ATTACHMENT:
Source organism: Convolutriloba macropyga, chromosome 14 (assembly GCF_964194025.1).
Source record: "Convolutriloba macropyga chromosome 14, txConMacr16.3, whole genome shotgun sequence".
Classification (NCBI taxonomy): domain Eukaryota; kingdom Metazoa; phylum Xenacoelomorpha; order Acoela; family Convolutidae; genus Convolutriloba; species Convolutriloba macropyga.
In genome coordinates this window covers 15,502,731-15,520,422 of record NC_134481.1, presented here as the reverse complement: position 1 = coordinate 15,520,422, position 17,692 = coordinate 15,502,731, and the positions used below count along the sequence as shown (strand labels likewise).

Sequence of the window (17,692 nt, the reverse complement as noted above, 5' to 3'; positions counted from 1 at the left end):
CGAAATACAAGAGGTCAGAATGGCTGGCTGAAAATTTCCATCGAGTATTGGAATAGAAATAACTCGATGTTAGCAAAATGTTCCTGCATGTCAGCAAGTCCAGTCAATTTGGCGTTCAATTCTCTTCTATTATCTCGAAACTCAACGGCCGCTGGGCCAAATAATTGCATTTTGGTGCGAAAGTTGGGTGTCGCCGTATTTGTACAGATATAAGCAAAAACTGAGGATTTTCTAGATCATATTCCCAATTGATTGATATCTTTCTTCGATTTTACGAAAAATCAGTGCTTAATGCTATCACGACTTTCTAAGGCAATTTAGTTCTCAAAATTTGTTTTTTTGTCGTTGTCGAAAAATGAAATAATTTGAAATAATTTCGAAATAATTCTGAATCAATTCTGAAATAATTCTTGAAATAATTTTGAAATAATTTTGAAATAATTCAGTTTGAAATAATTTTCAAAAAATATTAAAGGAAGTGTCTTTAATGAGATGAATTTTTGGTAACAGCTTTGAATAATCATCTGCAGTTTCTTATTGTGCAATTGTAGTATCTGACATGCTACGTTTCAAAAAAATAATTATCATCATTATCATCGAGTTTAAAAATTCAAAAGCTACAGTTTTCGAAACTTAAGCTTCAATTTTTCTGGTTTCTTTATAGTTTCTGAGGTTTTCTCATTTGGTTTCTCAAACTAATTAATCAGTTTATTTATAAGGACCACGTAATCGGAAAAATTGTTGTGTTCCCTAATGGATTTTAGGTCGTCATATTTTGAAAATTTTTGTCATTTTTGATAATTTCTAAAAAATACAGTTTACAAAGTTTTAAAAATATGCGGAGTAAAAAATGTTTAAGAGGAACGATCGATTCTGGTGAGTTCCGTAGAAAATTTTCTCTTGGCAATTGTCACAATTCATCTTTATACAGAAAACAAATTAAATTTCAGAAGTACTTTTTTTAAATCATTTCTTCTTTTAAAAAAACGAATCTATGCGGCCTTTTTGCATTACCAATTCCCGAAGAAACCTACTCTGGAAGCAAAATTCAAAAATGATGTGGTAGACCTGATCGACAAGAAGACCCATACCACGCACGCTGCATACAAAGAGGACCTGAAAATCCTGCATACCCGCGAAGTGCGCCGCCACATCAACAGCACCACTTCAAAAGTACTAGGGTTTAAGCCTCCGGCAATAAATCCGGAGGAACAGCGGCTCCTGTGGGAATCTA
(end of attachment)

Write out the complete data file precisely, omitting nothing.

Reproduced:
Source organism: Convolutriloba macropyga, chromosome 14 (assembly GCF_964194025.1).
Source record: "Convolutriloba macropyga chromosome 14, txConMacr16.3, whole genome shotgun sequence".
Classification (NCBI taxonomy): domain Eukaryota; kingdom Metazoa; phylum Xenacoelomorpha; order Acoela; family Convolutidae; genus Convolutriloba; species Convolutriloba macropyga.
In genome coordinates this window covers 15,502,731-15,520,422 of record NC_134481.1, presented here as the reverse complement: position 1 = coordinate 15,520,422, position 17,692 = coordinate 15,502,731, and the positions used below count along the sequence as shown (strand labels likewise).

Sequence of the window (17,692 nt, the reverse complement as noted above, 5' to 3'; positions counted from 1 at the left end):
CGAAATACAAGAGGTCAGAATGGCTGGCTGAAAATTTCCATCGAGTATTGGAATAGAAATAACTCGATGTTAGCAAAATGTTCCTGCATGTCAGCAAGTCCAGTCAATTTGGCGTTCAATTCTCTTCTATTATCTCGAAACTCAACGGCCGCTGGGCCAAATAATTGCATTTTGGTGCGAAAGTTGGGTGTCGCCGTATTTGTACAGATATAAGCAAAAACTGAGGATTTTCTAGATCATATTCCCAATTGATTGATATCTTTCTTCGATTTTACGAAAAATCAGTGCTTAATGCTATCACGACTTTCTAAGGCAATTTAGTTCTCAAAATTTGTTTTTTTGTCGTTGTCGAAAAATGAAATAATTTGAAATAATTTCGAAATAATTCTGAATCAATTCTGAAATAATTCTTGAAATAATTTTGAAATAATTTTGAAATAATTCAGTTTGAAATAATTTTCAAAAAATATTAAAGGAAGTGTCTTTAATGAGATGAATTTTTGGTAACAGCTTTGAATAATCATCTGCAGTTTCTTATTGTGCAATTGTAGTATCTGACATGCTACGTTTCAAAAAAATAATTATCATCATTATCATCGAGTTTAAAAATTCAAAAGCTACAGTTTTCGAAACTTAAGCTTCAATTTTTCTGGTTTCTTTATAGTTTCTGAGGTTTTCTCATTTGGTTTCTCAAACTAATTAATCAGTTTATTTATAAGGACCACGTAATCGGAAAAATTGTTGTGTTCCCTAATGGATTTTAGGTCGTCATATTTTGAAAATTTTTGTCATTTTTGATAATTTCTAAAAAATACAGTTTACAAAGTTTTAAAAATATGCGGAGTAAAAAATGTTTAAGAGGAACGATCGATTCTGGTGAGTTCCGTAGAAAATTTTCTCTTGGCAATTGTCACAATTCATCTTTATACAGAAAACAAATTAAATTTCAGAAGTACTTTTTTTAAATCATTTCTTCTTTTAAAAAAACGAATCTATGCGGCCTTTTTGCATTACCAATTCCCGAAGAAACCTACTCTGGAAGCAAAATTCAAAAATGATGTGGTAGACCTGATCGACAAGAAGACCCATACCACGCACGCTGCATACAAAGAGGACCTGAAAATCCTGCATACCCGCGAAGTGCGCCGCCACATCAACAGCACCACTTCAAAAGTACTAGGGTTTAAGCCTCCGGCAATAAATCCGGAGGAACAGCGGCTCCTGTGGGAATCTA